Although there are many extensions to enhance mobile IP-based mobility management protocols, they often fail to simultaneously solve the prolonged handoff latency and inefficient route problems.

In this article, we present a novel distributed mobility management architecture, ADA, which introduces two asymmetric mobility agents to solve the above two problems. One mobility agent is located close to the MN and acts as a local HA to limit the amount of signaling traffic outside the local domain. The other is located close to the CN and its major objective is to shorten the distance between the CN and the MN's HA so as to minimize routing overheads. ADA is proposed for low latency mobility management, including low handoff latency and low transmission latency, which are critical for improvement of user perceived QoS. ADA also makes it possible for MNs to manage and control each traffic session with a different policy based on practical application requirements and network environments. It is also convenient for the CN-located network to monitor and control in-bound and out-bound traffic and provide specific QoS support.

It should be noted that ADA is an extension to the mobile IP-based mobility management architecture and can be applied to both MIPv4 and MIPv6. In this article, we apply ADA to MIPv6 communications and design the corresponding protocol operations. Subsequently, we propose an analytical framework for systematic and thorough performance evaluation of mobile IP-based mobility management protocols. This framework can be used to provide guidelines for decision making of mobility management protocols in various network environments. Equipped with the proposed model, we derive and analyze the handoff latency, single interaction delay, and total time cost for specific application traffic for MIPv6, HMIPv6 [12], CNLP [13], and ADA. We also evaluate the performance gain of these protocols by NS2-based simulations.

The remainder of the article is structured as follows. 'Related work' section offers a brief overview of related work. 'Asymmetric double mobility agents for low latency mobility management' section introduces the basic idea of ADA. 'Application of ADA to mobile IPv6 communications' section applies ADA to MIPv6 communications and presents the detailed protocol design. 'Performance analysis' section proposes an analytical framework for performance evaluation of mobile IP-based mobility management protocols. 'Performance evaluation' section verifies the feasibility and effectiveness of ADA by quantitative analysis and NS2-based simulations. The article is concluded in 'Conclusions' section.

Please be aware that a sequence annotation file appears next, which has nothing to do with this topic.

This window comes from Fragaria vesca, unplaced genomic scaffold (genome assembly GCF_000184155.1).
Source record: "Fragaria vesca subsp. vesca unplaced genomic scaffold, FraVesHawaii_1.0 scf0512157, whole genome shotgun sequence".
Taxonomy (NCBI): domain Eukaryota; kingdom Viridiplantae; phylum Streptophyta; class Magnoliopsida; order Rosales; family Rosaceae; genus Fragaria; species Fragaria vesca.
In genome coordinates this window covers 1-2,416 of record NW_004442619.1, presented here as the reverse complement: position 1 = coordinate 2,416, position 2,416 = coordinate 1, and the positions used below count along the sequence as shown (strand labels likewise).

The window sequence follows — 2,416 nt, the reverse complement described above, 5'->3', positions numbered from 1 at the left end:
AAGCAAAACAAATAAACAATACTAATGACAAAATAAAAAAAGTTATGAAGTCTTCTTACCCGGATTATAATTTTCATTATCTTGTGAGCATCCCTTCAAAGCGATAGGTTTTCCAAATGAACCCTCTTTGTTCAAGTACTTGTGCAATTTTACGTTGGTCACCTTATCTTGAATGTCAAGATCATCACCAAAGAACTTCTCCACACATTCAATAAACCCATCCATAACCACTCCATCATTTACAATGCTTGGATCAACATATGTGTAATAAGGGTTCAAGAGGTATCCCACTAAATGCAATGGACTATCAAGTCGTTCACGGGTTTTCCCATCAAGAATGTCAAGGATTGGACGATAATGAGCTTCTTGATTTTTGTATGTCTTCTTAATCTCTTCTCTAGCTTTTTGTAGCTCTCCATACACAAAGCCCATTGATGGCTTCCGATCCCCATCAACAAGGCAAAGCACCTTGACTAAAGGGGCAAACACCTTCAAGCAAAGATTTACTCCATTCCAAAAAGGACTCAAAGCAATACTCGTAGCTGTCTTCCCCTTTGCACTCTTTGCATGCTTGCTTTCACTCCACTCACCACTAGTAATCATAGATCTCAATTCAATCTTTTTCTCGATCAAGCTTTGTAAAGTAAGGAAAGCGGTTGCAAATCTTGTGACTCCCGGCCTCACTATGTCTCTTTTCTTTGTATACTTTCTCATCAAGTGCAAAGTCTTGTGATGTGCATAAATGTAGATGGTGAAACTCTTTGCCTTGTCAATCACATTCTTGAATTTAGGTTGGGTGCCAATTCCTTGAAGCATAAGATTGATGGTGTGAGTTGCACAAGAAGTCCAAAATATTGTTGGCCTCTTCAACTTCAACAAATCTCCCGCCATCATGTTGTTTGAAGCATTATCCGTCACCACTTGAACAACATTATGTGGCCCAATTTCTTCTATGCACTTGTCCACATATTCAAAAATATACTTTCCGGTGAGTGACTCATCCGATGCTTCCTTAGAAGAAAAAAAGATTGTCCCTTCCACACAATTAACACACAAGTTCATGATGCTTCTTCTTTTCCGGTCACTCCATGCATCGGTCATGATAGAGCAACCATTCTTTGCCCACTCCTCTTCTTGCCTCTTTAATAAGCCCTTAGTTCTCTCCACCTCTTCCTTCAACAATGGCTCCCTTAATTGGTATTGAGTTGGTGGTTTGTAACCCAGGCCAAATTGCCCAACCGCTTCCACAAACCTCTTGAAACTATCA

Related work

One of the research challenges for next generation all-IP-based wireless systems is the design of intelligent mobility management techniques that take advantage of IP-based technologies to achieve global roaming among various access technologies [14]. Existing improvement work on mobile IP-based mobility management can be classified into two main categories: (1) those aiming to reduce handoff latency, and (2) those aiming to improve route efficiency.

Approaches to reduce handoff latency

Hierarchical mobile IP [3] and other micro-mobility protocols such as cellular IP [4], IDMP [5], and HAWAII [6] have been proposed to achieve reduction in handoff latency. These mechanisms introduce another layer of hierarchy to the base MIPv4 architecture to localize the signaling messages to one domain. Hierarchical mobile IP [3] introduces a mobility agent called gateway foreign agent (GFA). When an MN changes a foreign agent (FA) within the same regional network, it does not need to register with its HA. Instead, it performs a regional registration to the GFA to update its CoA. This centralized system architecture is sensitive to the GFAs failure and cause a high traffic load on GFAs [15].

The authors in [7] propose a distributed GFA management scheme where each FA can function either as an ordinary FA or a GFA. Whether an agent should act as an FA or as a GFA depends on user mobility. Thus, the traffic load in a regional network is evenly distributed to each FA. The authors also propose a dynamic scheme which is able to adjust the number of FAs under a GFA for each MN according to the user-variant and time-variant user parameters. In this system, there is no fixed regional network boundary for each MN. An MN decides when to perform a home location update according to its changing mobility and packet arrival pattern.

The authors in [8] propose another dynamic hierarchical mobility management scheme for MIPv4 networks. In this scheme, when an MN changes its subnet and obtains a new CoA from the new FA, the new FA updates the new address to the MN's previous FA so that the new FA forms a new location management hierarchical level for that user. Packets to be delivered to the MN can be tunneled via the multiple levels of FAs. In order to avoid long packet delivery delays, there is an optimal level number for the hierarchy for each user according to his/her call-to-mobility ratio. The threshold can be dynamically adjusted based on the up-to-date mobility and traffic load for each terminal. When the threshold is reached, the MN performs a home registration and sets up a new hierarchy for its further movements.